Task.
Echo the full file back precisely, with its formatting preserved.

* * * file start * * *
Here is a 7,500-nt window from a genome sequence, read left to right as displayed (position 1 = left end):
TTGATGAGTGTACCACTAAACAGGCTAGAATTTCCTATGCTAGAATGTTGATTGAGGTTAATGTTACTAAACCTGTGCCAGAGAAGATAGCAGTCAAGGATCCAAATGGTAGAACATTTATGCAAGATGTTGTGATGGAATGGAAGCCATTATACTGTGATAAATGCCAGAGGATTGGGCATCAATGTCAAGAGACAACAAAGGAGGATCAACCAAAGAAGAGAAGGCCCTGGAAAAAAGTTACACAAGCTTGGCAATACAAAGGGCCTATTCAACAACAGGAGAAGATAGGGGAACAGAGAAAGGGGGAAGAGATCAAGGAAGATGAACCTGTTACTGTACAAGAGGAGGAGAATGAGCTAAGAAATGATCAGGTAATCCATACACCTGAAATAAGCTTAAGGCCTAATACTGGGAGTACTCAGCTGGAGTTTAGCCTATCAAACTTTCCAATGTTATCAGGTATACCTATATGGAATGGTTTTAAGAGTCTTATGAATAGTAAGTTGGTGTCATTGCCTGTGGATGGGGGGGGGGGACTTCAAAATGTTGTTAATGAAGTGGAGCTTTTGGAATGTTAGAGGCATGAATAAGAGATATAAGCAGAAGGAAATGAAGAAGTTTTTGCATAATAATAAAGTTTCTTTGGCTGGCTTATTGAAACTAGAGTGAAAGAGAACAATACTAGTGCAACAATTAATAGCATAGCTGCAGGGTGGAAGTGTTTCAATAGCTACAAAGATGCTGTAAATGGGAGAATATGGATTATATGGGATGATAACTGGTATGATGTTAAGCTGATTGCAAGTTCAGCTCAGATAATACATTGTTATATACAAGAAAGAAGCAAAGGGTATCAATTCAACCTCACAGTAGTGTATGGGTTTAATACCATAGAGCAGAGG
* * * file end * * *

Here is a 7,500-nt window from a genome sequence, read left to right as displayed (position 1 = left end):
TTGATGAGTGTACCACTAAACAGGCTAGAATTTCCTATGCTAGAATGTTGATTGAGGTTAATGTTACTAAACCTGTGCCAGAGAAGATAGCAGTCAAGGATCCAAATGGTAGAACATTTATGCAAGATGTTGTGATGGAATGGAAGCCATTATACTGTGATAAATGCCAGAGGATTGGGCATCAATGTCAAGAGACAACAAAGGAGGATCAACCAAAGAAGAGAAGGCCCTGGAAAAAAGTTACACAAGCTTGGCAATACAAAGGGCCTATTCAACAACAGGAGAAGATAGGGGAACAGAGAAAGGGGGAAGAGATCAAGGAAGATGAACCTGTTACTGTACAAGAGGAGGAGAATGAGCTAAGAAATGATCAGGTAATCCATACACCTGAAATAAGCTTAAGGCCTAATACTGGGAGTACTCAGCTGGAGTTTAGCCTATCAAACTTTCCAATGTTATCAGGTATACCTATATGGAATGGTTTTAAGAGTCTTATGAATAGTAAGTTGGTGTCATTGCCTGTGGATGGGGGGGGGGGACTTCAAAATGTTGTTAATGAAGTGGAGCTTTTGGAATGTTAGAGGCATGAATAAGAGATATAAGCAGAAGGAAATGAAGAAGTTTTTGCATAATAATAAAGTTTCTTTGGCTGGCTTATTGAAACTAGAGTGAAAGAGAACAATACTAGTGCAACAATTAATAGCATAGCTGCAGGGTGGAAGTGTTTCAATAGCTACAAAGATGCTGTAAATGGGAGAATATGGATTATATGGGATGATAACTGGTATGATGTTAAGCTGATTGCAAGTTCAGCTCAGATAATACATTGTTATATACAAGAAAGAAGCAAAGGGTATCAATTCAACCTCACAGTAGTGTATGGGTTTAATACCATAGAGCAGAGG